There is no cure for sarcoidosis, but there are many different treatment options for patients. The focus of treatment is to improve symptoms and improve quality of life. While some achieve remission, the majority of patients learn management methods for what is a chronic condition.
Sarcoidosis can be treated with steroidal medication, such as Prednisone, and non-steroidal medications.
Examples of non-steroidal medications include:
- Antimalarial medicines: best for treating sarcoidosis that affects the skin. Antimalarial medication may also be prescribed for patients with a high level of calcium in their blood due to sarcoidosis.
- Immunosuppressant medicines: best for treating sarcoidosis patients who cannot tolerate steroids or who require stronger therapy. Examples of these medications include Methotrexate, Azathioprine, Cellcept (mycophenolate mofetil) and TNF inhibitors (Remicade/Infliximab and Humira/Adalimumab)
- Topical eye drops and skin creams
- Patients experiencing wheezing and coughing may benefit from inhaled medicine to help open their airways. This allows the medicine to go straight to the lungs.
About 5-10% of sarcoidosis patients have elevated calcium levels in their blood, and about 15-30% have elevated calcium levels in their urine, which can lead to kidney stones, problems with kidney function, and weakened bones. The Sarcoidosis Program measures and helps patients maintain proper calcium levels, first through conservative approaches such as decreased vitamin D and calcium intake and decreased sun exposure. If these methods prove unsuccessful, medication may be prescribed.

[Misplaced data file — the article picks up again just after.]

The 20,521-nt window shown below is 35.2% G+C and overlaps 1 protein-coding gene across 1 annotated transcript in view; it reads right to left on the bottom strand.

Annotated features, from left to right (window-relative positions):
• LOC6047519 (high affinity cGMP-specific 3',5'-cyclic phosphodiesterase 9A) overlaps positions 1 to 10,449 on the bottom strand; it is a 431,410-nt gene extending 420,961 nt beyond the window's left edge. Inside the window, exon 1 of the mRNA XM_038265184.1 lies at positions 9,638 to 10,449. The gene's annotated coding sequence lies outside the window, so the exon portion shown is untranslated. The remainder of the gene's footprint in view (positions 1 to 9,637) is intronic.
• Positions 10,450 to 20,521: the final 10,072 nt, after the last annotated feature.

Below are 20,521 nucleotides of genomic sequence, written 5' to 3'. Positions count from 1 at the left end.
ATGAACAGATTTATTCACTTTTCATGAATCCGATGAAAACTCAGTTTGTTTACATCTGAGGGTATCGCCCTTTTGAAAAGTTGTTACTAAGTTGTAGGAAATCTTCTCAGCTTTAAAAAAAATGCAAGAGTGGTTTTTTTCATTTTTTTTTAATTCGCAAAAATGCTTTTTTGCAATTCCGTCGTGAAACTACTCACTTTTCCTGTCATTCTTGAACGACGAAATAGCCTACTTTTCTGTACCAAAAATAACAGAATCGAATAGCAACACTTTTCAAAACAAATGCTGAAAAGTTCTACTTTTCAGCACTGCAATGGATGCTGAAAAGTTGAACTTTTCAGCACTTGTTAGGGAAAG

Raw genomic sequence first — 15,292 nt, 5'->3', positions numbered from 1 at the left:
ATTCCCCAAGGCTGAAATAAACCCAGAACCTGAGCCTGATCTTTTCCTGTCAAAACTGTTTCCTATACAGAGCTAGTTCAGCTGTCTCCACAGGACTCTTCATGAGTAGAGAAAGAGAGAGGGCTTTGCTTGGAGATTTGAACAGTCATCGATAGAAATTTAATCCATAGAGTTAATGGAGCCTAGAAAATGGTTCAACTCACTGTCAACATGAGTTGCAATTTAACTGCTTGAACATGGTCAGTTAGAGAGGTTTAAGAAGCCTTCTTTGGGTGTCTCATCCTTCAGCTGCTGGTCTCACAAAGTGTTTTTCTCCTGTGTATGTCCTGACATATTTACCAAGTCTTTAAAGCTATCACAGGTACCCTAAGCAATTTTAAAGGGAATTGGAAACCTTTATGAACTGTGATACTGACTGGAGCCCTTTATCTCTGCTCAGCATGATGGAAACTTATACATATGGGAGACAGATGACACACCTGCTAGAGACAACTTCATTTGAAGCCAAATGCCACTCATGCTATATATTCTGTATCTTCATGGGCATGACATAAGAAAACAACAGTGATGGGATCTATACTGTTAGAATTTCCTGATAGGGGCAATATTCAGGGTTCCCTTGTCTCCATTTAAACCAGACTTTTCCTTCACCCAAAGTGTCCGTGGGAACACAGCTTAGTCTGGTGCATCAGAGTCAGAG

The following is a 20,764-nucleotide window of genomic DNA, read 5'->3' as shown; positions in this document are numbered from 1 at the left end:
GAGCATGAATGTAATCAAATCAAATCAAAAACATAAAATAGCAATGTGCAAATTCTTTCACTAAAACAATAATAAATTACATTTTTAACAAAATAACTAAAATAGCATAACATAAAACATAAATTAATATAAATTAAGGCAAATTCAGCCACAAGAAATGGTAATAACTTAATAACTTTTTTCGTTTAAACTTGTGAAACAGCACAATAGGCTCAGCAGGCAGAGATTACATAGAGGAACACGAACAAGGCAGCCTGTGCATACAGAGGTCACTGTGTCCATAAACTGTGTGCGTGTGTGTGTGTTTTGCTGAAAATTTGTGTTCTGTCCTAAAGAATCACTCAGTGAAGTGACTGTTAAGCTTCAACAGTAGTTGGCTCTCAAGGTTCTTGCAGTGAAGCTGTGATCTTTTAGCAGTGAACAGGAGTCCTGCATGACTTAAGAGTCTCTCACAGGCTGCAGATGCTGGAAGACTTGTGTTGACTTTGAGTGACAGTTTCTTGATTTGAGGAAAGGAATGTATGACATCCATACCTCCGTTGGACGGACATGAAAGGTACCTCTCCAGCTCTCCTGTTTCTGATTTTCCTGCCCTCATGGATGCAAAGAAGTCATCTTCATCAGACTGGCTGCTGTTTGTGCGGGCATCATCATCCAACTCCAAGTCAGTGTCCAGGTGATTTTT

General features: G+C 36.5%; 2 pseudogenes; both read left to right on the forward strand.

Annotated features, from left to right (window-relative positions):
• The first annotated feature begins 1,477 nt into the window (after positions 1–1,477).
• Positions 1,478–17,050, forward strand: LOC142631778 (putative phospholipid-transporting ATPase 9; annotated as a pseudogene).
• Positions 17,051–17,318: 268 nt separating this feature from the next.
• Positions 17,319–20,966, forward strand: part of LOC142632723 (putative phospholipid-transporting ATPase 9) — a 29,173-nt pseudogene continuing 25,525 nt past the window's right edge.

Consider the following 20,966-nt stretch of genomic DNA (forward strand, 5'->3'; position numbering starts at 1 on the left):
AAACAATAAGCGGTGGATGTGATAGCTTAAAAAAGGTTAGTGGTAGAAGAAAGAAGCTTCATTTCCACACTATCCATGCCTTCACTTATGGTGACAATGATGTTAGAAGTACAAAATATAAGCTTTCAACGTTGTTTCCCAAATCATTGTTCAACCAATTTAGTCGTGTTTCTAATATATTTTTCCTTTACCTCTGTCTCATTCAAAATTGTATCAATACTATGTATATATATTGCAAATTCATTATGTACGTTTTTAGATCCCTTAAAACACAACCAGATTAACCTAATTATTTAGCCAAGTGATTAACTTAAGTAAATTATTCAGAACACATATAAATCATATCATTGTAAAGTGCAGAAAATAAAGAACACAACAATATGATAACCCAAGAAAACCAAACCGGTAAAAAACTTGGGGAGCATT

- Oxygen therapy: when sarcoidosis affects the ability of the lungs to function normally, patients may require supplemental oxygen to help them breathe.
- Pulmonary Hypertension: high blood pressure in the lungs may develop in some patients who are persistently breathless despite treatment. The Sarcoidosis Program has close ties to BMC's Pulmonary Hypertension Program and can help with diagnosis and treatment of this complication.
- Heart Failure and Heart Rhythm Changes: for patients who develop heart complications of sarcoidosis, specialized cardiology evaluations may be required. The Sarcoidosis Program's cardiology specialists can be helpful in difficult treatment decisions.
- Pulmonary rehabilitation: for patients who develop chronic, progressive sarcoidosis, pulmonary rehabilitation also may be helpful. The pulmonary rehabilitation program at BMC includes cardiovascular training, strength training, stretching/yoga, and relaxation techniques, and an educational component.
- In rare cases, lung transplants may be considered for patients with sarcoidosis who have not responded to the maximum levels of medical therapy.